The federal Clean Water Act (CWA) was first codified in 1948 and later expanded in 1972. While environmental pollution laws cover the breadth of the country’s natural resources, the CWA specifically created a statutory regime to regulate discharges of pollutants into the waters of the United States. The other main purpose of this statute is to employ water quality standards for surface waters.
The Federal Government’s Role
As one of the federal environmental pollution laws, the CWA is implemented by the federal government. The United States Environmental Protection Agency (EPA) oversees the country’s water pollution control programs. The EPA is charged with ensuring that unlawful discharges of any pollutant from a point source into navigable waters do not occur. This is not to say that lawful discharges are not allowed. Lawful discharges are those covered by the terms of a government-issued permit. Permitting programs are an essential component of almost all of the country’s environmental pollution laws.
Under the CWA, an EPA National Pollution Discharge Elimination System (NPDES) permit is required for a pollutant discharge. If you have ever heard of the phrase “point source,” it was likely in the context of the NPDES program. A “point source” is a discharge emanating from a discrete conveyance. The most common example of a discrete conveyance under the CWA is a discharge pipe. These pipes are generally owned and operated by a commercial, industrial, or municipal entity.
As you might have already guessed, the NPDES permit contains an element of monitoring. The purpose of a NPDES discharge permit is to control the type and amount of pollutants that enter waters of the U.S. For most environmental pollution laws, monitoring of some type is necessary. In the case of the CWA, demonstrating compliance means that compliance monitoring must occur.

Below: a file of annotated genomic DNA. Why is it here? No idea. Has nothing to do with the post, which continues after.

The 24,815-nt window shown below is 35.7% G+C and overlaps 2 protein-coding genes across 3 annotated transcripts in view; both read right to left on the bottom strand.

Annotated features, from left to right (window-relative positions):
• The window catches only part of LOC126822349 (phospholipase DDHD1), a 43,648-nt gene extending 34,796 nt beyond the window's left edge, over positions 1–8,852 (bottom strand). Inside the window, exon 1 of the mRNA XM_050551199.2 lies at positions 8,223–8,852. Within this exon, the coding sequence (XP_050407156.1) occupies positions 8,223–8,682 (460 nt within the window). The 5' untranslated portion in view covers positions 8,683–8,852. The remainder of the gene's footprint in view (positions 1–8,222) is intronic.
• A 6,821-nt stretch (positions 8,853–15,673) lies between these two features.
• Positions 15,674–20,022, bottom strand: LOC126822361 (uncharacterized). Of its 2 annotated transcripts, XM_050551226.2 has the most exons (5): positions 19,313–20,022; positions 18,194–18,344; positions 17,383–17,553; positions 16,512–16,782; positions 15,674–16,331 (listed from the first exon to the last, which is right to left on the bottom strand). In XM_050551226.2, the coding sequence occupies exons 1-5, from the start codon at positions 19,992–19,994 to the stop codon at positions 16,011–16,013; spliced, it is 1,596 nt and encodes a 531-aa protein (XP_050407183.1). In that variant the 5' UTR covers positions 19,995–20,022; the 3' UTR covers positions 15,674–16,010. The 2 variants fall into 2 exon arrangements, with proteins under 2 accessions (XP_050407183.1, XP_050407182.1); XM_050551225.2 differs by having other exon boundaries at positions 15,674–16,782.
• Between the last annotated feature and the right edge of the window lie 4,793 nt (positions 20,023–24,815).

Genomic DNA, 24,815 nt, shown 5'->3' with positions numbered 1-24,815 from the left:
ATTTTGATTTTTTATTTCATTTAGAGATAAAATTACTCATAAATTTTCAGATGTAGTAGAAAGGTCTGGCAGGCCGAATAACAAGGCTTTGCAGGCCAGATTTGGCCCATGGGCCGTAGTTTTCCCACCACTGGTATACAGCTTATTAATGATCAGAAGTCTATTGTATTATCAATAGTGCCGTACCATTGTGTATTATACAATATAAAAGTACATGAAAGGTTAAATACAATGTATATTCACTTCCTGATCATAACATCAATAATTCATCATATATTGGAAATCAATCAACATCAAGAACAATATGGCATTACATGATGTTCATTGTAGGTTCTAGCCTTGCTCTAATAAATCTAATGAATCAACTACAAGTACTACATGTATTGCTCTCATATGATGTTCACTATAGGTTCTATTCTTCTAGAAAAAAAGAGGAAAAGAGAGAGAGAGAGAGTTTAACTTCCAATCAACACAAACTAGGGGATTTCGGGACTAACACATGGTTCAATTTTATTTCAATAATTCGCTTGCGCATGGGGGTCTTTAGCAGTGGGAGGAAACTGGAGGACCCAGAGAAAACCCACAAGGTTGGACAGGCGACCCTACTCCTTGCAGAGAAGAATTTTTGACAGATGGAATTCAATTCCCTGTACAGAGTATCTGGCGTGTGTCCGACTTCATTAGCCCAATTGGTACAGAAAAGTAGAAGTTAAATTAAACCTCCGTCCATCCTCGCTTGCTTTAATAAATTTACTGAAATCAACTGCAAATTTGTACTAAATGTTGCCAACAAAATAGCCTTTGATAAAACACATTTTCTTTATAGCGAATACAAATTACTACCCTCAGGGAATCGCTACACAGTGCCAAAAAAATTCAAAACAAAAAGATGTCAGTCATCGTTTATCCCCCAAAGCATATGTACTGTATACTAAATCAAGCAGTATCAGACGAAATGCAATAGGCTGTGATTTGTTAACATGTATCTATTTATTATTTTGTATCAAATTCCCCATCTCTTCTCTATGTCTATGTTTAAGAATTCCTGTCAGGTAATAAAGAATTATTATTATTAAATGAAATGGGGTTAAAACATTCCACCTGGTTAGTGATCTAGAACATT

In Rhode Island, compliance monitoring initiatives are delegated to state government by the EPA. Compliance monitoring, in the context of a NPDES permit, includes various methodologies. In fact, scientific techniques for most environmental pollution laws are often revised. For example, the CWA allows for compliance in the form of permittee reporting, on-site evaluation, and permittee/government collaboration.
In Rhode Island, and other states, the wastewater industry is regulated under the CWA. These overflows contained sewage and ultimately were discharged to nearby waterways, or backed up into municipal roadways or residential basements. Historical wastewater overflows led to government involvement in an effort to curtail overflow frequency, duration, and intensity. As with other environmental pollution laws, protection of human health and the environment is paramount.
Non-point Source Pollution
Non-point source pollution is less clearly regulated than point sources. When enacting the CWA, the legislature exempted certain water pollution sources. As a result, these sources are not subject to the NPDES permit program. Generally speaking, agricultural stormwater discharges are specifically exempted from permit requirements. Another exempted non-point source of pollution is stormwater runoff. Stormwater runoff is difficult to define as a discrete conveyance. Instead, it occurs as sheet flow naturally. As a result, compliance monitoring under the terms of the NPDES permit is incongruent.
Environmental pollution laws are various and complex. Staff at Desautel Law are familiar with and assist clients with these laws, on a daily basis. To learn more about how we can help you, call us today at 401.477.0023.